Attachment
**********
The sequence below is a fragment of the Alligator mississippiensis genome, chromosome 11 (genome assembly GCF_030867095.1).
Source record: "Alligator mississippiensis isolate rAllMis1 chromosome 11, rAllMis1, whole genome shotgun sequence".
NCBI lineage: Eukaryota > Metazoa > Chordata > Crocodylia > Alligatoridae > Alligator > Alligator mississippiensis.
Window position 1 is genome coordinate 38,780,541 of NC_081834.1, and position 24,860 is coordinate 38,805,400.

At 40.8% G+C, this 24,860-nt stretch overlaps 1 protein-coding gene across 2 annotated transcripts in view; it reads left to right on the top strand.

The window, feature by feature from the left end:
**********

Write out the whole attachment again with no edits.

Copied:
The sequence below is a fragment of the Alligator mississippiensis genome, chromosome 11 (genome assembly GCF_030867095.1).
Source record: "Alligator mississippiensis isolate rAllMis1 chromosome 11, rAllMis1, whole genome shotgun sequence".
NCBI lineage: Eukaryota > Metazoa > Chordata > Crocodylia > Alligatoridae > Alligator > Alligator mississippiensis.
Window position 1 is genome coordinate 38,780,541 of NC_081834.1, and position 24,860 is coordinate 38,805,400.

At 40.8% G+C, this 24,860-nt stretch overlaps 1 protein-coding gene across 2 annotated transcripts in view; it reads left to right on the top strand.

The window, feature by feature from the left end: